Rolling school closures are the "new normal" during the coronavirus pandemic, the NSW premier says, but a pay freeze for public sector workers - including teachers - is only temporary and "the least-worst option".
Two non-government schools in Sydney's eastern suburbs remain closed for cleaning following positive cases among students.
Waverley College says its senior campus will reopen on Friday after a 12-year-old Year 7 boy tested positive earlier in the week.
Nearby Moriah College said it's planning to re-open next week after a 10-year-old pupil tested positive.
A total of 31 people have been identified as close contacts of the Waverley College student while 54 were close contacts of the Moriah College pupil.
Ms Berejiklian on Wednesday denied jumping the gun in encouraging students to return to classrooms this week.
"This (temporary closures) is the new normal during the pandemic," Ms Berejiklian told the Nine Network.
"It is a very big coincidence two students in close proximity happened to get it when we have had very low numbers of students actually getting the disease.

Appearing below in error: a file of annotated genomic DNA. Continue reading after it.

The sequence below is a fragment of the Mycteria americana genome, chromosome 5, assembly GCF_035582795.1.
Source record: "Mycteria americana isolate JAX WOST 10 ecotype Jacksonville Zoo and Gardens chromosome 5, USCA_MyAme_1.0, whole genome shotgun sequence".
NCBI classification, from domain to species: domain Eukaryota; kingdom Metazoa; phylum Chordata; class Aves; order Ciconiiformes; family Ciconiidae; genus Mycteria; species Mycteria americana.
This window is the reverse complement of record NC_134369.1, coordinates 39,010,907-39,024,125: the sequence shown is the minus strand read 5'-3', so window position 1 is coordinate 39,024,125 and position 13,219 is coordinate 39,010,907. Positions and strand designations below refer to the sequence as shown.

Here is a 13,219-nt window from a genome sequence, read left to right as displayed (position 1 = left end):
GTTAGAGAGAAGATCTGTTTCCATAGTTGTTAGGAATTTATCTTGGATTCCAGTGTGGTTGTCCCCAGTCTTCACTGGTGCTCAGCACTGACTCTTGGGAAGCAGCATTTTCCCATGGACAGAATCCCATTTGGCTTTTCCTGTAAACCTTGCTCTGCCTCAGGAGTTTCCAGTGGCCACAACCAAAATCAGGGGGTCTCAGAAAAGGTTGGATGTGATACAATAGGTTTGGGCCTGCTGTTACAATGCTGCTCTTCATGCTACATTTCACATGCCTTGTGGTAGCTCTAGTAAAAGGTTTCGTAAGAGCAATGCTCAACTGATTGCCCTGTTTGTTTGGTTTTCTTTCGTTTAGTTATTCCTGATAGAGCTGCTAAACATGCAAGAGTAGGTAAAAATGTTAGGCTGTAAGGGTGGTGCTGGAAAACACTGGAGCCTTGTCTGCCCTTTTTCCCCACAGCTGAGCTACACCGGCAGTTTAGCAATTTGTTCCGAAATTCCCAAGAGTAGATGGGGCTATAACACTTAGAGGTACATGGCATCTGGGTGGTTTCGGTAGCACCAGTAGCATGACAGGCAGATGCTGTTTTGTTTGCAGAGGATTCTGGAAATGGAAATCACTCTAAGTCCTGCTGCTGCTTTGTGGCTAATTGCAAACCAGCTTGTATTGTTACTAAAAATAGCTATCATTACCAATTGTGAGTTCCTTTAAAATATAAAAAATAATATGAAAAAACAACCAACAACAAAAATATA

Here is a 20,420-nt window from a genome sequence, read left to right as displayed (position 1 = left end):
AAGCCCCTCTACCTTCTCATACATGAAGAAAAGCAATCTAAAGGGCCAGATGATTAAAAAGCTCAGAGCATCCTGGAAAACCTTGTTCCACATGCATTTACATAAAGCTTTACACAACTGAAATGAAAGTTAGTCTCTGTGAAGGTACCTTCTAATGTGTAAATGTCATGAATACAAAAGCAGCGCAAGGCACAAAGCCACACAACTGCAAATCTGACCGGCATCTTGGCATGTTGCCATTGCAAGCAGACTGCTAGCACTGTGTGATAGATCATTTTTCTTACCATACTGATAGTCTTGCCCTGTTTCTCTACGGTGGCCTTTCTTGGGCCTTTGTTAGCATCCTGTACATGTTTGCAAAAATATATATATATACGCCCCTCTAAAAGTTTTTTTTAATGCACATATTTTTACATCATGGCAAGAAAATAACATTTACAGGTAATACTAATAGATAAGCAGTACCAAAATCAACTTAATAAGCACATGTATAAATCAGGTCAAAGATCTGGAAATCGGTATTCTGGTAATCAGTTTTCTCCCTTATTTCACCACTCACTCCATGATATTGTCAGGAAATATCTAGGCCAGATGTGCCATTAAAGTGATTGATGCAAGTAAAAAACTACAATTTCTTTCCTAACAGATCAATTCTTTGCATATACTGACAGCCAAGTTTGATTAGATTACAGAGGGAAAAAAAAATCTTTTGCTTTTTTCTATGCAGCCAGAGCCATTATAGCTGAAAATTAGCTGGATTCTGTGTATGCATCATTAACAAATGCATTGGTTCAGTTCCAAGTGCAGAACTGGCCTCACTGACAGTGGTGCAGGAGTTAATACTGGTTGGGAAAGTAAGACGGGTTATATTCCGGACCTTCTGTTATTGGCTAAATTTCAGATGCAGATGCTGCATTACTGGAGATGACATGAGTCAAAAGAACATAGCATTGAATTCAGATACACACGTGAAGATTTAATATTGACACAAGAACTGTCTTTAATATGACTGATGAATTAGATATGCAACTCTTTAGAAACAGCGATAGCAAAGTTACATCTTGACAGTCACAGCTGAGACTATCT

"Because this happens in two schools with one student each doesn't mean you shut down the entire system."
Public school students returned to full-time classroom learning from Monday.
Almost 3100 cases of COVID-19 have been recorded in NSW with some 465,000 tests carried out across the state.
One person is currently in intensive care and the state's death toll remains at 50.
Ms Berejiklian last week announced a freeze on pay rises for MPs and this week extended it to the entire NSW public sector, comprising almost 410,000 workers, which could save $3 billion.
Unions say the state government's pause on pay rises for teachers, nurses and cops, among countless other workers, is "a slap in the face" and industrial action could be on the cards.
Unions NSW secretary Mark Morey on Wednesday said it was an act of "economic vandalism" at a time when frontline workers were risking their lives.
Ms Berejiklian has guaranteed, however, that no public sector workers will be subject to forced redundancies over the next 12 months - barring senior executives.
She argued that assurance may not have been possible but for the pay freeze.
"It's the least-worst option, let me assure you," the premier said.